Student Storage
A variety of information storage methods are available to students.  
Local Computer:

Perhaps the biggest problem with storage and retreival in the classoom is student work left on local computers.  

Every student who uses the machine has the same access to files as the student before.  This means that work left on the local machine--on the hard drive--stands a very good chance of being irretreivably deleted, modified, or copied.

Students who share their login with others or who neglect to log out of the machine when departing leave themselves open to losing everything irretreivably.

Additionally, security on the local computers is such that files stored outside specified directories are automatically deleted by the computer each time it is restarted.

For this reason, I urge students to take advantage of other storage methods.


Floppies are now considered 'legacy' devices--no longer do computers ship with a floppy drive. Computers in the high school generally do not have floppy drives.

USB Flash Drive:

The new de facto for transportable storage, these little units utilize an available USB port to transfer data to the computer. Capacity ranges from a tiny128 megabytes --over a hundred floppies-- to over 64 gigabytes.  

Positive aspects include reasonably low cost--under $10.00 per flash drive, small enough to carry in a pocket, more sturdy than a floppy disk.

Limitations are few, but the computer may have USB ports on the back, requiring climbing or digging around under a desk.  I have seen these units damaged when students try to utilize them as a key fob.

Students who leave the USB plugged in when they depart may lose it all.

CD-RW or DVD-R/+R:

Likely the most cost effective per megabyte, a CD-RW will hold about 650 megabytes of data, a DVD over 4 gigabytes.  CDs can be rewritten a limited number of times. DVD-R can't be rewritten.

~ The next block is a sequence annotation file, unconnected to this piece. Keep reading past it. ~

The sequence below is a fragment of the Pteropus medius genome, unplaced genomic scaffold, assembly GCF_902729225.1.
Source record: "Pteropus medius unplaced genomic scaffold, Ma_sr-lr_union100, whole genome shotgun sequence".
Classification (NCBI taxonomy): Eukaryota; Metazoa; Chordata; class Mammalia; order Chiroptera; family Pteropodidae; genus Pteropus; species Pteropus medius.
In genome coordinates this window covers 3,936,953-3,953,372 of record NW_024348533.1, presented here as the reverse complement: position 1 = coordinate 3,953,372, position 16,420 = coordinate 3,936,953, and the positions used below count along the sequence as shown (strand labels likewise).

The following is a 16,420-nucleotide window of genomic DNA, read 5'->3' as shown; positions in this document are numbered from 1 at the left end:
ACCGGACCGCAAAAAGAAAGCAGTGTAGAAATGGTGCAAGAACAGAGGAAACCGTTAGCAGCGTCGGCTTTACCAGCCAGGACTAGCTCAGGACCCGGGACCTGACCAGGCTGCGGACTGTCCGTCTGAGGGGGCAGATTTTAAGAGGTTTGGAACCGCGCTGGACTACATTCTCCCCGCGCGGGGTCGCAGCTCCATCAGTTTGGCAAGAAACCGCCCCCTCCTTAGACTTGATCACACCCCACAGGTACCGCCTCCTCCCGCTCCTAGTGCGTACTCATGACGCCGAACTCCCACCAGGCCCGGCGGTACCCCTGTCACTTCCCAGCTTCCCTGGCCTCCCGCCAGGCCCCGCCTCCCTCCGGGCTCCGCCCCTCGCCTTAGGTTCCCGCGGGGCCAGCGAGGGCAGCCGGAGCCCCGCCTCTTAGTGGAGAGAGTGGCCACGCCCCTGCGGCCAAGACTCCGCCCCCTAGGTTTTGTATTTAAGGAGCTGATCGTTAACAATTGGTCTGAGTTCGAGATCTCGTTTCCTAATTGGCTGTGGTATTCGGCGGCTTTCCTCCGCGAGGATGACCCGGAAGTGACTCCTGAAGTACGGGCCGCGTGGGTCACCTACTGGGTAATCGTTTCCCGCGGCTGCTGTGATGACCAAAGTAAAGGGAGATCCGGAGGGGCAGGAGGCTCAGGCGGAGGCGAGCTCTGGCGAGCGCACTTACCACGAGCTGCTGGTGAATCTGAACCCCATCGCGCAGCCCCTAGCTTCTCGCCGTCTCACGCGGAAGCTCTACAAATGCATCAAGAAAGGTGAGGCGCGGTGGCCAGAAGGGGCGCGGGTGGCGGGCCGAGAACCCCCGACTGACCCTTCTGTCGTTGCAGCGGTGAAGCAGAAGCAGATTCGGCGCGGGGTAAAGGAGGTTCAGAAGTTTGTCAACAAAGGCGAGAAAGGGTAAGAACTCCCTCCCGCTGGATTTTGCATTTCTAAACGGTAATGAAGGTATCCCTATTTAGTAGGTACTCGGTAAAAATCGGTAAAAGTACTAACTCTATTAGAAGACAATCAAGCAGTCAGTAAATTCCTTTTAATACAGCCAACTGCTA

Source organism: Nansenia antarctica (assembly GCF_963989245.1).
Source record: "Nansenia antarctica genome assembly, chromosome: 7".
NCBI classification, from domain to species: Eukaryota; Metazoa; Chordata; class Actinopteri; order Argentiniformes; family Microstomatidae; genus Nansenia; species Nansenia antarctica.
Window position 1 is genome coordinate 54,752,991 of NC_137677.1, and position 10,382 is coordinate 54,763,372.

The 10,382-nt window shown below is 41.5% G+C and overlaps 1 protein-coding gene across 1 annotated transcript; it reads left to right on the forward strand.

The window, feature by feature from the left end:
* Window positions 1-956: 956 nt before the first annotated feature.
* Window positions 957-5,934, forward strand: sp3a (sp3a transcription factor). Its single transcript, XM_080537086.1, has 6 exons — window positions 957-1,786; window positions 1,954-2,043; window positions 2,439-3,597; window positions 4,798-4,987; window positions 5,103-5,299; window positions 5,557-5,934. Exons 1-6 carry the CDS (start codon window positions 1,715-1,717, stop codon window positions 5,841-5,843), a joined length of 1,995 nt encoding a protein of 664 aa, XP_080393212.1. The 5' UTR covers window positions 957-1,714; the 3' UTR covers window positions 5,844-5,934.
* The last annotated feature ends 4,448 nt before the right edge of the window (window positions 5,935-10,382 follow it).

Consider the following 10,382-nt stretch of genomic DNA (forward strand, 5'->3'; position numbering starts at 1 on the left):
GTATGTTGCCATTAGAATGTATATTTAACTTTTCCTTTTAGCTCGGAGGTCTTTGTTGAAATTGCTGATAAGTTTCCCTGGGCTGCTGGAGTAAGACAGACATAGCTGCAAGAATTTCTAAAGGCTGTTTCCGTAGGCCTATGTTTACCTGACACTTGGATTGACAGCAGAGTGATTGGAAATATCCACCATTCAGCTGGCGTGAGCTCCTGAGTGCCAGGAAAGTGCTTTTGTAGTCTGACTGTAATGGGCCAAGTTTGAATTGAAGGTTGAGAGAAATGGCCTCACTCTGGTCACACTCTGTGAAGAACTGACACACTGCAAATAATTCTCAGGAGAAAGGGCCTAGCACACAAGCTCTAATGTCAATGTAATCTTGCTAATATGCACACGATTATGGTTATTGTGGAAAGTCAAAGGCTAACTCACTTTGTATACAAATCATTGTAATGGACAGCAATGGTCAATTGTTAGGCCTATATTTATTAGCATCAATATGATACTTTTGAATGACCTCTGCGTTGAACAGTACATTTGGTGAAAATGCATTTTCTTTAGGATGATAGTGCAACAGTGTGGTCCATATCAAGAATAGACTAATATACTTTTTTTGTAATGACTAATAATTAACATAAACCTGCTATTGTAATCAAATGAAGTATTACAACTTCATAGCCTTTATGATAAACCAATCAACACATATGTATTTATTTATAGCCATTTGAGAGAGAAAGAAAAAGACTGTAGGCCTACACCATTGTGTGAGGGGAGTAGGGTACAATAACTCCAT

Limitations include the number of rewrites allowed, the somewhat fragile nature of the plastic disc, and the fact that CD-RWs require a CD burner to update a file.  Saving the disc in the format of the burner program can be an issue.

Due to software requirements, writing and re-writing on multiple machines is not advised.

Cell Phones, Tablets, MP3 Players & iPods:

An old trick.  

Some Flash based players can be written to over a USB cable, some units can function as effectively as a USB flash drive for data storage.

Given the appropriate software and a connecting cable, files can be stored on the phone or the expandable memory chip in the phone or tablet.  

I'm not particularly recommending this method because the phone can be turned into a 3 ounce paperweight if the file system is damaged.

Newer phones often have removable flash memory which can be read and written to by a flash card reader attached to a computer. 

Expanded memory is small, expensive and easy to loose or damage.

Google Drive:
All students are provided a GoogleDrive login by the State of South Dakota through A variety of applications previously available only as desktop apps are available through Google Drive on the web.  

One of the handier functions is Documents, which allows the user to compose, edit, store and retrieve documents in a variety of formats.  

Typically, in our school, we use Microsoft's '.doc' format which is available through Google Documents. Additionally, the document can be retrieved where ever web access is available.


Another handy method of storage is file forwarding through email, or attaching a file to an email message.
Limitations include limited file size--often smaller than a single word processing document or large format pictures.  

Caution when copying a document or image into the body of an email.  Some email providers modify the size and format of the file as it is transmitted, meaning the file may look different at the place it it received than it did where it was transmitted.  

Particularly true of images which may be reduced in size by the email provider.

Student File Servers:
File servers are available in the school with private folders for students of specific classes to save files into.  

The positive aspects include large capacity folders--almost a year's worth of files will fit in a student's folder.
Folders are secure as long as students do not share their password with friends and acquaintences.

One possible downside is that folders are only available when logging on inside the school district--not from home.